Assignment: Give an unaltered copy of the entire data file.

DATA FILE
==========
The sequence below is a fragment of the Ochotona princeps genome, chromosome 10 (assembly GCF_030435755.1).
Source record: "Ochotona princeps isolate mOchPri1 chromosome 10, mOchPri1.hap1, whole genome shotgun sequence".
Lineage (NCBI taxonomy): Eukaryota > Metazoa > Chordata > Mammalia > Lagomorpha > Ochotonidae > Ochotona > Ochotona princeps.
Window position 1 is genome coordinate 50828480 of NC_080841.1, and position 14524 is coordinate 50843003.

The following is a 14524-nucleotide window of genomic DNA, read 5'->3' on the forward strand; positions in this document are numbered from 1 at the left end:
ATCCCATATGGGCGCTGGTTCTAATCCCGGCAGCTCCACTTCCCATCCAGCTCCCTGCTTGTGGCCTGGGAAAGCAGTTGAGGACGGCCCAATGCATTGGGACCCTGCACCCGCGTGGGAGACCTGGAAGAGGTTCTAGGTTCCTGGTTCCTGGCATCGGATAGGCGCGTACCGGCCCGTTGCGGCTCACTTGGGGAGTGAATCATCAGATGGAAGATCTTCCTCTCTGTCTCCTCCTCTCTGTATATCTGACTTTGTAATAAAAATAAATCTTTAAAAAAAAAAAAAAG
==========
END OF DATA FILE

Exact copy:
The sequence below is a fragment of the Ochotona princeps genome, chromosome 10 (assembly GCF_030435755.1).
Source record: "Ochotona princeps isolate mOchPri1 chromosome 10, mOchPri1.hap1, whole genome shotgun sequence".
Lineage (NCBI taxonomy): Eukaryota > Metazoa > Chordata > Mammalia > Lagomorpha > Ochotonidae > Ochotona > Ochotona princeps.
Window position 1 is genome coordinate 50828480 of NC_080841.1, and position 14524 is coordinate 50843003.

The following is a 14524-nucleotide window of genomic DNA, read 5'->3' on the forward strand; positions in this document are numbered from 1 at the left end:
ATCCCATATGGGCGCTGGTTCTAATCCCGGCAGCTCCACTTCCCATCCAGCTCCCTGCTTGTGGCCTGGGAAAGCAGTTGAGGACGGCCCAATGCATTGGGACCCTGCACCCGCGTGGGAGACCTGGAAGAGGTTCTAGGTTCCTGGTTCCTGGCATCGGATAGGCGCGTACCGGCCCGTTGCGGCTCACTTGGGGAGTGAATCATCAGATGGAAGATCTTCCTCTCTGTCTCCTCCTCTCTGTATATCTGACTTTGTAATAAAAATAAATCTTTAAAAAAAAAAAAAAG